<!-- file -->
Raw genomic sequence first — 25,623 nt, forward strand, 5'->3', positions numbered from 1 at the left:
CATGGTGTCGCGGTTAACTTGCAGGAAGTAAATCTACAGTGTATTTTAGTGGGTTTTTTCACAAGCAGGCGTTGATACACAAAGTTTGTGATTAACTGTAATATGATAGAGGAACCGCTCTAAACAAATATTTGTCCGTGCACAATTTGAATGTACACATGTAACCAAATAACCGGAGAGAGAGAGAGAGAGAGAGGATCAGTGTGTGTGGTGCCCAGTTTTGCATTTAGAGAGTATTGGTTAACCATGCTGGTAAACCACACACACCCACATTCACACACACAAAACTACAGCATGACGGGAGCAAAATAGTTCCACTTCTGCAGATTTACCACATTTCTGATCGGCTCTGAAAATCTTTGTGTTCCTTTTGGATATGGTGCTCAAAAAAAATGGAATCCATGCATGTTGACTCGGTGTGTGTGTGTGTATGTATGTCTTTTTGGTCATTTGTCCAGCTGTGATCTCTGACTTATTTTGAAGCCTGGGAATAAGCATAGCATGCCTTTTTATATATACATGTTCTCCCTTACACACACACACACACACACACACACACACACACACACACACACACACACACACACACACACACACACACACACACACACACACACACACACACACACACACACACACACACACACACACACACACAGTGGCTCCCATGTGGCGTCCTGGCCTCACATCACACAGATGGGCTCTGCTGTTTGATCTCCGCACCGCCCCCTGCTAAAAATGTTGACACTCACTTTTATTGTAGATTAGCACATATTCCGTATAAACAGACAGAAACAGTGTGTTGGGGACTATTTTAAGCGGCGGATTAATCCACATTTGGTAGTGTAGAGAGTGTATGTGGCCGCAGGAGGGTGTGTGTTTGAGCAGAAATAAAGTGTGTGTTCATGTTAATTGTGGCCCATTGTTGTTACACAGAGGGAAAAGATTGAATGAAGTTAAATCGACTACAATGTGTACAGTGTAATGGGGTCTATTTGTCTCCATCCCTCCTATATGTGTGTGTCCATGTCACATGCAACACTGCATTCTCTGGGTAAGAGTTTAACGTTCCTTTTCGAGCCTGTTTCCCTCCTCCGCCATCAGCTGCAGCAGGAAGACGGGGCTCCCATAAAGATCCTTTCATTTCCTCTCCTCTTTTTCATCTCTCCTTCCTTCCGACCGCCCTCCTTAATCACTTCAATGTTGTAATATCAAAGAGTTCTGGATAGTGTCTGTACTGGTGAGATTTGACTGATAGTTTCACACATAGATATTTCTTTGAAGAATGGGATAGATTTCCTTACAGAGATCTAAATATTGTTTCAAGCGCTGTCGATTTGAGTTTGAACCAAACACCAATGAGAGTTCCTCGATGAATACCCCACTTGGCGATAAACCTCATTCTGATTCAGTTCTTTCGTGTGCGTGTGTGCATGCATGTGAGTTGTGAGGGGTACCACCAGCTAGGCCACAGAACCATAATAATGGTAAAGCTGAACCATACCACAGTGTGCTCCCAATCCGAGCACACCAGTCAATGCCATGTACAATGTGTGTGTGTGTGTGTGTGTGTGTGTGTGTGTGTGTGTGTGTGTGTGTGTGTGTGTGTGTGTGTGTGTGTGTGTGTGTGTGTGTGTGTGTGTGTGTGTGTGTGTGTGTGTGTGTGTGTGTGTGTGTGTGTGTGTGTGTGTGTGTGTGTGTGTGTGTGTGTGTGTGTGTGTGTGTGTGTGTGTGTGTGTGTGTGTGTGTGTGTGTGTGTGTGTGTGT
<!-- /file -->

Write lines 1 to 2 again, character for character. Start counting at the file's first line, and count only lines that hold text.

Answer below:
Raw genomic sequence first — 25,623 nt, forward strand, 5'->3', positions numbered from 1 at the left:
CATGGTGTCGCGGTTAACTTGCAGGAAGTAAATCTACAGTGTATTTTAGTGGGTTTTTTCACAAGCAGGCGTTGATACACAAAGTTTGTGATTAACTGTAATATGATAGAGGAACCGCTCTAAACAAATATTTGTCCGTGCACAATTTGAATGTACACATGTAACCAAATAACCGGAGAGAGAGAGAGAGAGAGAGGATCAGTGTGTGTGGTGCCCAGTTTTGCATTTAGAGAGTATTGGTTAACCATGCTGGTAAACCACACACACCCACATTCACACACACAAAACTACAGCATGACGGGAGCAAAATAGTTCCACTTCTGCAGATTTACCACATTTCTGATCGGCTCTGAAAATCTTTGTGTTCCTTTTGGATATGGTGCTCAAAAAAAATGGAATCCATGCATGTTGACTCGGTGTGTGTGTGTGTATGTATGTCTTTTTGGTCATTTGTCCAGCTGTGATCTCTGACTTATTTTGAAGCCTGGGAATAAGCATAGCATGCCTTTTTATATATACATGTTCTCCCTTACACACACACACACACACACACACACACACACACACACACACACACACACACACACACACACACACACACACACACACACACACACACACACACACACACACACACACACACACACACACACACACAGTGGCTCCCATGTGGCGTCCTGGCCTCACATCACACAGATGGGCTCTGCTGTTTGATCTCCGCACCGCCCCCTGCTAAAAATGTTGACACTCACTTTTATTGTAGATTAGCACATATTCCGTATAAACAGACAGAAACAGTGTGTTGGGGACTATTTTAAGCGGCGGATTAATCCACATTTGGTAGTGTAGAGAGTGTATGTGGCCGCAGGAGGGTGTGTGTTTGAGCAGAAATAAAGTGTGTGTTCATGTTAATTGTGGCCCATTGTTGTTACACAGAGGGAAAAGATTGAATGAAGTTAAATCGACTACAATGTGTACAGTGTAATGGGGTCTATTTGTCTCCATCCCTCCTATATGTGTGTGTCCATGTCACATGCAACACTGCATTCTCTGGGTAAGAGTTTAACGTTCCTTTTCGAGCCTGTTTCCCTCCTCCGCCATCAGCTGCAGCAGGAAGACGGGGCTCCCATAAAGATCCTTTCATTTCCTCTCCTCTTTTTCATCTCTCCTTCCTTCCGACCGCCCTCCTTAATCACTTCAATGTTGTAATATCAAAGAGTTCTGGATAGTGTCTGTACTGGTGAGATTTGACTGATAGTTTCACACATAGATATTTCTTTGAAGAATGGGATAGATTTCCTTACAGAGATCTAAATATTGTTTCAAGCGCTGTCGATTTGAGTTTGAACCAAACACCAATGAGAGTTCCTCGATGAATACCCCACTTGGCGATAAACCTCATTCTGATTCAGTTCTTTCGTGTGCGTGTGTGCATGCATGTGAGTTGTGAGGGGTACCACCAGCTAGGCCACAGAACCATAATAATGGTAAAGCTGAACCATACCACAGTGTGCTCCCAATCCGAGCACACCAGTCAATGCCATGTACAATGTGTGTGTGTGTGTGTGTGTGTGTGTGTGTGTGTGTGTGTGTGTGTGTGTGTGTGTGTGTGTGTGTGTGTGTGTGTGTGTGTGTGTGTGTGTGTGTGTGTGTGTGTGTGTGTGTGTGTGTGTGTGTGTGTGTGTGTGTGTGTGTGTGTGTGTGTGTGTGTGTGTGTGTGTGTGTGTGTGTGTGTGTGTGTGTGTGTGTGTGTGTGTGTGTGTGTGT